“Apologetics itself might be the single biggest threat to genuine Christian faith that we face today.” So says Myron Bradley Penner, an Anglican priest and author of “The End of Apologetics: Christian Witness in a Postmodern Context.” This is a pretty bold assertion, especially given that apologetics is widely revered in many evangelical circles, as are its top proponents – people like Ravi Zacharias, Lee Strobel and William Lane Craig. Many, myself included, have found apologetics useful in strengthening our faith. And, some have come to faith thanks to the work of faithful Christian apologists.
Yet, Penner’s critique is thoughtful and penetrating, and received an Award of Merit by Christianity Today in 2014. His book also is getting a hearing on Christian college campuses, including the Moody Bible Institute where a student recently told me he read the book for a class. Whether one agrees or disagrees with Penner’s premise or conclusions, his arguments are worth consideration. This is why I’ve invited one the main targets of his criticism, William Lane Craig, to join me this Saturday on Up For Debate. As a brief preview, here are some of Penner’s top arguments:
1. Modern apologetics is based on a secular and idolatrous modernist worldview, which makes human reason the final arbiter of what’s true and false.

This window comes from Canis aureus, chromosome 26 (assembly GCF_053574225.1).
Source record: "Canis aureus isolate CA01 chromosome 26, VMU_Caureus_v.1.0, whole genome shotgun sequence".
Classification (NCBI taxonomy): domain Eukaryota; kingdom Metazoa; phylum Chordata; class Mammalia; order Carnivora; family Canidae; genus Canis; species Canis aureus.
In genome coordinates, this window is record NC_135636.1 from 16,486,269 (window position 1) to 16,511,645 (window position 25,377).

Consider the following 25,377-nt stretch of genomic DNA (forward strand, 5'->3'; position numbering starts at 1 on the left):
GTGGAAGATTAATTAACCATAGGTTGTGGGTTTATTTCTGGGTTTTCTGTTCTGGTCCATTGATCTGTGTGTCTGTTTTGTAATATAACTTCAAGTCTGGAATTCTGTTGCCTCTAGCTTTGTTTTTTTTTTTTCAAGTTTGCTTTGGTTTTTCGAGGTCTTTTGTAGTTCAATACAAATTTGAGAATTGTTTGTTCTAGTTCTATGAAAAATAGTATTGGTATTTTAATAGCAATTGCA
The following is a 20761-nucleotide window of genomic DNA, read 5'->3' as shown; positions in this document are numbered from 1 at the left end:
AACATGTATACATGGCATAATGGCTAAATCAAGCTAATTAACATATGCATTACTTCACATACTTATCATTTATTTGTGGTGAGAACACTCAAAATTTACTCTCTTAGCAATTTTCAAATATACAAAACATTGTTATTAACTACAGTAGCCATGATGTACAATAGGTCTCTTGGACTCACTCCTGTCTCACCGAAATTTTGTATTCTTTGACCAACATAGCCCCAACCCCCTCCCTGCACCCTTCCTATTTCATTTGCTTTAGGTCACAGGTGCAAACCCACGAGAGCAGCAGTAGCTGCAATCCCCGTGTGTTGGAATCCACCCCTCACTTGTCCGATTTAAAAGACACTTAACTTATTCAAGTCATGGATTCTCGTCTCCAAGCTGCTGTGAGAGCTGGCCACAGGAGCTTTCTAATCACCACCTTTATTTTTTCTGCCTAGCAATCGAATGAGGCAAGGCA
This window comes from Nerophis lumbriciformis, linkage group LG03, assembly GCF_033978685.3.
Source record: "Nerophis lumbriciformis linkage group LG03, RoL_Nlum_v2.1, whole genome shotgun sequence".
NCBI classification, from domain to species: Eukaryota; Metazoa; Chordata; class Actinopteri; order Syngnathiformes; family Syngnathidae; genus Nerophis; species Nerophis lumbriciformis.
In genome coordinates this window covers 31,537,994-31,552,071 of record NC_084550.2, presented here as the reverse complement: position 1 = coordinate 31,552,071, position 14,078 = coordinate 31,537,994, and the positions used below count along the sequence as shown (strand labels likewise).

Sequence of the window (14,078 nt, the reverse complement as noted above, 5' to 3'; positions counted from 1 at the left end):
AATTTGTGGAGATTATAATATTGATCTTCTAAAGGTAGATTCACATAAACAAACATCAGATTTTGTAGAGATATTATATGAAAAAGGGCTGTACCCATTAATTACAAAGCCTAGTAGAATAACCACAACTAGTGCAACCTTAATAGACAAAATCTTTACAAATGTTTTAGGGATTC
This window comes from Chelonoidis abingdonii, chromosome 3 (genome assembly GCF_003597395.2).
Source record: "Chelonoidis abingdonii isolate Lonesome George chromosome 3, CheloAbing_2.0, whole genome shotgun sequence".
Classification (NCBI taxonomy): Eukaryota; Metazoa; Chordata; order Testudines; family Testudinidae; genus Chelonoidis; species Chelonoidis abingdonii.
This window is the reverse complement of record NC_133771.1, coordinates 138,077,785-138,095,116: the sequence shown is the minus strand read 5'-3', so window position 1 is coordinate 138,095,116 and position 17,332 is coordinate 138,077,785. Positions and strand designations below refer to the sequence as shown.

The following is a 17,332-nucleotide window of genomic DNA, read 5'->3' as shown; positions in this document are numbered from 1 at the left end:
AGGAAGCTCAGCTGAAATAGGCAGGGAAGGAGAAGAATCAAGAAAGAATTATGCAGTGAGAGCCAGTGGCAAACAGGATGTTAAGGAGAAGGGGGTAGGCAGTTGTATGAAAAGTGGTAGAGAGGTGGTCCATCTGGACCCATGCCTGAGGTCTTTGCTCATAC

“I am against apologetics because its modern forms undercut the very gospel it wishes to protect. . . . (W)hen the modern epistemological paradigm treats human reason as the source and ground for truth – as a replacement for a premodern reliance on God and other sources of belief outside oneself – then our most important values, such as God, truth, meaning and even reason itself, are undermined.”
2. Apologetics professionalizes belief, creating the impression that the only people qualified to witness are the experts.
“I wish to replace the professionalization of belief that inevitably occurs in modernity, where the only people qualified to witness, really, are the experts or ‘geniuses’ who are brilliant enough to figure out clever apologetic arguments and strategies that show the epistemic superiority of Christian belief (or the Christian worldview). Instead, I suggest we change our metaphor or model of the apologist to that of the prophet or apostle who comes to us proclaiming a word they received from a personal encounter with God.”
3. To apologists, truth is objective and something reflected in statements that can be proven or justified. But, truth is often arrived at subjectively and is communicated best when it’s lived out.
“We can never show the light of Christ and the truths that edify us except through our words and actions – and in an important sense these truths do not exist for us, or those to whom we witness, apart from our full testimony. We will not have the truths that edify us, nor will we be a witness to them, apart from our fully assuming them and living them so that they shape our words and actions. This means that the gospel truth ultimately takes the form of a community that displays the gospel truth and makes it possible to imagine a world in which they exist.”
4. Apologists commit a kind of rhetorical violence by treating unbelievers as objects “defined by their intellectual positions on Christian doctrine,” rather than relating to them persons.
“I commit this first kind of apologetic violence when I treat those without my faith en masse under a universal category, such as ‘unbeliever,’ so that their individual subjectivity is effectively erased or ignored. . . . (T)his happens in apologetic situations when the primary emphasis is on which propositions or beliefs a person is presently holding and what reasons (or epistemological justification) they have for those beliefs.”